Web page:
Junior Faculty Teaching Fellow Spotlight: Gabriel Briggs
The courses I teach reflect my broad interest in the intersection of race, gender, class, nation, and ethnicity in nineteenth-century American and African-American literature and culture. I want students to use literature as a lens through which to view the transformation of America and American identity between the early national period and 1900, and to engage moments of crisis that are unparalleled in the nation’s past. I ask students to wrestle with difficult questions and ideas and to develop the critical sensibility required of academic study. Literary texts play an important role in shaping those historical conversations, and it is my responsibility to help students understand how writers use their work to preserve, disseminate, and analyze the social, cultural, and political issues of their day.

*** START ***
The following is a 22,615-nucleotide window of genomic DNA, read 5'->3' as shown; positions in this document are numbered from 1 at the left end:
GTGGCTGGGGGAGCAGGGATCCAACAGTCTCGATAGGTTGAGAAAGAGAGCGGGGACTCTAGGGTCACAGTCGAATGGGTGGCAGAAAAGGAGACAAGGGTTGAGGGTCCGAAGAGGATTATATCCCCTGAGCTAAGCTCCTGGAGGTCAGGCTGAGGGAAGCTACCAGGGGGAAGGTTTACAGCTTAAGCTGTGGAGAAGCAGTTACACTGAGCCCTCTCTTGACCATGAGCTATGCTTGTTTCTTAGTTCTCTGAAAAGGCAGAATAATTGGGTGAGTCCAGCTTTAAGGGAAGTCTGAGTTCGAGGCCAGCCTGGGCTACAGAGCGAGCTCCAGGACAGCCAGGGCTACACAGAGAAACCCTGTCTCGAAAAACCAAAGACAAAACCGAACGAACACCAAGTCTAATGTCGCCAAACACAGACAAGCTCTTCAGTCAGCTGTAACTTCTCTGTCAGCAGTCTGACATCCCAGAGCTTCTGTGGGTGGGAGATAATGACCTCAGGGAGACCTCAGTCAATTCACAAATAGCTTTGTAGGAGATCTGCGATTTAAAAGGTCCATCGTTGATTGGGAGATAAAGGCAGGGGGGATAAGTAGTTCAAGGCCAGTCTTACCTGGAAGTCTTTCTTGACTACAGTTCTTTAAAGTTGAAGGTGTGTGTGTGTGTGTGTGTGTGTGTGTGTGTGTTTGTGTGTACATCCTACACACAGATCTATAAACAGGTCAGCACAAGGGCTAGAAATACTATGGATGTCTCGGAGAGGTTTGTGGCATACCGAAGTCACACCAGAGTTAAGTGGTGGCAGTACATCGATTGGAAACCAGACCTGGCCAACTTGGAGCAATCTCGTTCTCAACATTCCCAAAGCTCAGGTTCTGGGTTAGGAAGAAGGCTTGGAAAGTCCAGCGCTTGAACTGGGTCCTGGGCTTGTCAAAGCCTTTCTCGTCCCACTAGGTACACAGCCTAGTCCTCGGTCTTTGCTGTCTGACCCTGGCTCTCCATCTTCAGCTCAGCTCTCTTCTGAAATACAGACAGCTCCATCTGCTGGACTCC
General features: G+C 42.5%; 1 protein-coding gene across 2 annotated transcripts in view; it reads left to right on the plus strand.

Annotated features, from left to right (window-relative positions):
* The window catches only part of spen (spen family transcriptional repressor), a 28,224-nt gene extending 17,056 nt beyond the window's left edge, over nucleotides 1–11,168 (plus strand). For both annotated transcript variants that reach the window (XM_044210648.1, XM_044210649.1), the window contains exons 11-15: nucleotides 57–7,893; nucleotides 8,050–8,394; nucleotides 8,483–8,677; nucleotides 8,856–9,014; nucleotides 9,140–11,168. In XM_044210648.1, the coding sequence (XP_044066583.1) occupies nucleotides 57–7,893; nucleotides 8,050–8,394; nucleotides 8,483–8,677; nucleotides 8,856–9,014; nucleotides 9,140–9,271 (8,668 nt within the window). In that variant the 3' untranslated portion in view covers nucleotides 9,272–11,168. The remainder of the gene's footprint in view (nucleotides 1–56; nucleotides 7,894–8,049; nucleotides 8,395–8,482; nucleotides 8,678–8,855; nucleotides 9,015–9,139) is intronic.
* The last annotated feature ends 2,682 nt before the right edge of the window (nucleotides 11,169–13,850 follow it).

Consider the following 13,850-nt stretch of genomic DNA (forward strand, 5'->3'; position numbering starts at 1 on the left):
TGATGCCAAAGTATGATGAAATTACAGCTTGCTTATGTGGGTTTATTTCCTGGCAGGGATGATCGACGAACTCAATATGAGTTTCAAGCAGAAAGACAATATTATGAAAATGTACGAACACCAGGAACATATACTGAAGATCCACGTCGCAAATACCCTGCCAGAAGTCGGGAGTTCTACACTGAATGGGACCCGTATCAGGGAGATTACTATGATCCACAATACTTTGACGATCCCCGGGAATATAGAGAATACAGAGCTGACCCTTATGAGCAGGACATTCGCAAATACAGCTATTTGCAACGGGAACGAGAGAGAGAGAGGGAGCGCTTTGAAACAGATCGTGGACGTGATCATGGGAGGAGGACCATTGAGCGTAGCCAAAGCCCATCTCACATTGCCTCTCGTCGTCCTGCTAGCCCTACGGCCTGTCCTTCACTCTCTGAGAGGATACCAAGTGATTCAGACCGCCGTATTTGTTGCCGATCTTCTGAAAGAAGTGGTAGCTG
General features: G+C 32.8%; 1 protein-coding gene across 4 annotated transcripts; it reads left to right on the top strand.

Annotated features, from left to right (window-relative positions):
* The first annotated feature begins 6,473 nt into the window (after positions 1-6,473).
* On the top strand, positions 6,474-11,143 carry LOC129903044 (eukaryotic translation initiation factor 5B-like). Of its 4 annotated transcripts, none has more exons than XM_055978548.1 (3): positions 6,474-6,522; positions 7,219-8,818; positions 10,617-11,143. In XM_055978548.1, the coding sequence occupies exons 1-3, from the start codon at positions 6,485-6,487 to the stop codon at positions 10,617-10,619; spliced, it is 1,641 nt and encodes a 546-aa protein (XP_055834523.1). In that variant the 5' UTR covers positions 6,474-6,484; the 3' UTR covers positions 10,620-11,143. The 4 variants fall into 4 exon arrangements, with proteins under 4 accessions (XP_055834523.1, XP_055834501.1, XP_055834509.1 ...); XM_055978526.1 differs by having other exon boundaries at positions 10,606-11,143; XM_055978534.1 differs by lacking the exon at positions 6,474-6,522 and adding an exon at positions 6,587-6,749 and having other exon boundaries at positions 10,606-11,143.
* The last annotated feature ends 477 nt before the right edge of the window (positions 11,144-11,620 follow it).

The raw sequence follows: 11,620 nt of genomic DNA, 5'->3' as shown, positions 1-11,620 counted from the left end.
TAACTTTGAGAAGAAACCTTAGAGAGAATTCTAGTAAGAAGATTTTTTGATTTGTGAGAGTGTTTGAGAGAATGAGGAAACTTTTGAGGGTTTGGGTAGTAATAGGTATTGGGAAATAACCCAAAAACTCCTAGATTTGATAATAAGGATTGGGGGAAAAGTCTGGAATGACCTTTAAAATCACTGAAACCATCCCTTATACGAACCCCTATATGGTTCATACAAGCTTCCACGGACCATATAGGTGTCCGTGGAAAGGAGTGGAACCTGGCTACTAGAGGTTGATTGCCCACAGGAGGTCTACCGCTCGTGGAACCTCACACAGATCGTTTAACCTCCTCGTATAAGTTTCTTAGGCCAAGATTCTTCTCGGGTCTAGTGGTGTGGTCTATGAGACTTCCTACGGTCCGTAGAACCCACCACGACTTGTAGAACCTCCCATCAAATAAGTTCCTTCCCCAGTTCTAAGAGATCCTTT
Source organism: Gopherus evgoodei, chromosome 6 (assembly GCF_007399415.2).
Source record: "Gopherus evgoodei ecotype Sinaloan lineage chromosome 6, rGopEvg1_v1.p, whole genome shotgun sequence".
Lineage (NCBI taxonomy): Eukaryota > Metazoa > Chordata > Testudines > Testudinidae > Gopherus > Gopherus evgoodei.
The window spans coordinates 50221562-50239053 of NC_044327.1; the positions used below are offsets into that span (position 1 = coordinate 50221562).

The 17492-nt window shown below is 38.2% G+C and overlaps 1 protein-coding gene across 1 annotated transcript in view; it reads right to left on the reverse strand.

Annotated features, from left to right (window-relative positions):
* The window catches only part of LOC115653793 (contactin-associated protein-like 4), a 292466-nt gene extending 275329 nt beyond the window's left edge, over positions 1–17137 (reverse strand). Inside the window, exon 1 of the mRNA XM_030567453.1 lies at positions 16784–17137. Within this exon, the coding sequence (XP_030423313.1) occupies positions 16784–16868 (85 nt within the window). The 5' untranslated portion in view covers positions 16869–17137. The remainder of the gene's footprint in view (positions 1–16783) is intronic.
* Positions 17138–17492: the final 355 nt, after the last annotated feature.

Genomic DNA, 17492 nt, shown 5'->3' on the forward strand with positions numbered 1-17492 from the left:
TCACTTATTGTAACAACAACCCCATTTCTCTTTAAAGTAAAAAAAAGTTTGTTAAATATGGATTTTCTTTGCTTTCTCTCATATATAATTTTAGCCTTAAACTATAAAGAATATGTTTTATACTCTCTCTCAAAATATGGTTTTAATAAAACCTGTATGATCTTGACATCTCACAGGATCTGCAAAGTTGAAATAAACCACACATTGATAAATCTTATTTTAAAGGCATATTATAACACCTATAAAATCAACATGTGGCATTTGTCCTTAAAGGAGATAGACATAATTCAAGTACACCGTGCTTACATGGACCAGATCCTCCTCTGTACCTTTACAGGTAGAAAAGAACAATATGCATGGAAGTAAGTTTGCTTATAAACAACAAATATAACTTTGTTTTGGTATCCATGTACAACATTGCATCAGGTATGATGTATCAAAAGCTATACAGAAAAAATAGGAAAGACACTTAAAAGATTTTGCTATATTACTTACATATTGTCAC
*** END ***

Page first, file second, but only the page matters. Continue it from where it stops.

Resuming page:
I believe in inquiry-based assignments that require substantive rhetorical considerations. The classroom environment should be thoughtful and lively. Research should not be blind or bland, students should describe, define, evaluate, analyze, propose, and discuss. For instance, I supplement novels with a variety of primary texts. These texts help steep students in the period and allow them to recognize the critical conversations generated around a particular historical moment. I often require students to workshop on assignments as a way to promote camaraderie, and to provide a less formal or intimidating venue for generating ideas that lead to contemplation, discussion, and written communication. I use journal assignments as a way for students to establish a dialogue with the ideas present in the words of historical people and documents. I think it is important that students not only summarize these materials, but that they analyze particular strategies within each document, and provide personal reactions to each piece as a way to deepen their understanding of textual analysis. Once they become familiar with the terms and concepts within literature, students are better prepared to engage new texts, and to situate their own arguments within a larger critical debate, which, in turn, helps to foster class discussion and to generate enthusiasm about each text we discover.